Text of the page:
The FDA today approved ramucirumab for treatment of patients with advanced stomach cancer or gastroesophageal junction adenocarcinoma.
Ramucirumab (Cyramza, Eli Lilly), an angiogenesis inhibitor that blocks the blood supply to tumors, is indicated for patients with unresectable disease, or for those whose disease metastasized after treatment with platinum- or fluoropyrimidine-containing therapy.
The FDA approved ramucirumab under its priority review program, which allows for expedited review of agents that demonstrate the potential to offer a major advance in treatment or provide a treatment where no adequate therapy exists. The FDA also granted orphan drug status to ramucirumab because it is intended to treat a rare condition.
An estimated 22,220 people in the United States will be diagnosed with stomach cancer this year, and 10,990 people will die of the disease.
“Although the rates of stomach cancer in the United States have decreased over the past 40 years, patients require new treatment options, particularly when they no longer respond to other therapies,” Richard Pazdur, MD, director of the Office of Hematology and Oncology Products in the FDA’s Center for Drug Evaluation and Research, said in a press release. “Cyramza is new treatment option that has demonstrated an ability to extend patients’ lives and slow tumor growth.”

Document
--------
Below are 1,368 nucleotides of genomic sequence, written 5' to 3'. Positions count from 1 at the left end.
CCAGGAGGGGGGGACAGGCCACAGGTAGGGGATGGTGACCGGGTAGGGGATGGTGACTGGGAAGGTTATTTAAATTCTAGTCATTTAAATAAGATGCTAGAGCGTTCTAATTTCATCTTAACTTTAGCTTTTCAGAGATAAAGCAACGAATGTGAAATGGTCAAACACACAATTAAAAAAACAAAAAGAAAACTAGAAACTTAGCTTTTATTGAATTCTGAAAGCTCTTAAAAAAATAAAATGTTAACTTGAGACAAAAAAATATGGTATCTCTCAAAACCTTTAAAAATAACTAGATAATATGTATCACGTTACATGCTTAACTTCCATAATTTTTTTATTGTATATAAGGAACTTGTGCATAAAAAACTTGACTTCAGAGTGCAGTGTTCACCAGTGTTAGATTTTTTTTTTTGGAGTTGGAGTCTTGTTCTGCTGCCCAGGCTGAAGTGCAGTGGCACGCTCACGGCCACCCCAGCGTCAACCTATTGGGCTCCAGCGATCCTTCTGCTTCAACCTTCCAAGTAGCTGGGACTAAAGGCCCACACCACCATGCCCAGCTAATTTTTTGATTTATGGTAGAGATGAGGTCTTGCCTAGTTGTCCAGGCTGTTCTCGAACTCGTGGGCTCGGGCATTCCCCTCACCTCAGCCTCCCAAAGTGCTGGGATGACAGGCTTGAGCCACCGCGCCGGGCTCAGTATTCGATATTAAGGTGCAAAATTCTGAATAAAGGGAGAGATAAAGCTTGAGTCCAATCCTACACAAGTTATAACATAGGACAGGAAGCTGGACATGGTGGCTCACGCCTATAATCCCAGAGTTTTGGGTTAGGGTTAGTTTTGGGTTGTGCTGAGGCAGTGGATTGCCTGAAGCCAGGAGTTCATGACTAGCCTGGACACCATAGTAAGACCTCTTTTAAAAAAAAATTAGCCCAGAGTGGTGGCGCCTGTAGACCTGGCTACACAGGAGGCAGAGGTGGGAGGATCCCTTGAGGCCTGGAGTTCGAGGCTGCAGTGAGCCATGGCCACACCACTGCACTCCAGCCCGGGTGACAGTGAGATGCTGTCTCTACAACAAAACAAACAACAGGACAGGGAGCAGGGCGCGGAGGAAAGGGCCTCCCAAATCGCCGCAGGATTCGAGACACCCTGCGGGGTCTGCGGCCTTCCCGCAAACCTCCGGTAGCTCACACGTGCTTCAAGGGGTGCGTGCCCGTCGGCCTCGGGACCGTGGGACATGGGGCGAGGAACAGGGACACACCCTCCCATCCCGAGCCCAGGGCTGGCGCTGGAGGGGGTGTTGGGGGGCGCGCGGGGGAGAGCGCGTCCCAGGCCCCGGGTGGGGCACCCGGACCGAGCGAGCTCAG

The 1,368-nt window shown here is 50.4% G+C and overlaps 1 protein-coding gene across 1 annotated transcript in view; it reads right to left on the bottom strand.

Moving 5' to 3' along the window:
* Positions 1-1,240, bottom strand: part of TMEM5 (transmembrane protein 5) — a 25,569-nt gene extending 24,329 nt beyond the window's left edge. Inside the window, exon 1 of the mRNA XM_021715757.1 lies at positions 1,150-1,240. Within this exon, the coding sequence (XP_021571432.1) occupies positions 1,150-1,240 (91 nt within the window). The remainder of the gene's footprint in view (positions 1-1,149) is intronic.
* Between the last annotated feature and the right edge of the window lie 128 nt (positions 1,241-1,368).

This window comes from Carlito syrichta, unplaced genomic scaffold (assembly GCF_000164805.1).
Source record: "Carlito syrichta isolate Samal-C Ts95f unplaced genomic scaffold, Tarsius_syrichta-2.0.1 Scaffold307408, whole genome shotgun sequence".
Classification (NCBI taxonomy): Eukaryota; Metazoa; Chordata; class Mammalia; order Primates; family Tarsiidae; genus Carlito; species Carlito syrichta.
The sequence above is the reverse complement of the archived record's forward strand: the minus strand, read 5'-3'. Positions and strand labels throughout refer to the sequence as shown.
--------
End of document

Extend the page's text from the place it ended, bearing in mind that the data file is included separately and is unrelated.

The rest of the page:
The FDA based its approval in part on results of a trial that included 355 people with unresectable or metastatic stomach or gastroesophageal junction cancer. Researchers assigned patients in a 2:1 ratio to ramucirumab or placebo. OS served as the primary endpoint.
Patients assigned ramucirumab demonstrated longer median OS (5.2 months vs. 3.8 months) and longer median PFS.
Results of a second trial demonstrated patients who received ramucirumab plus paclitaxel survived longer than those who received paclitaxel alone.
Adverse events frequently reported by patients treated with ramucirumab include diarrhea and high blood pressure, according to the FDA.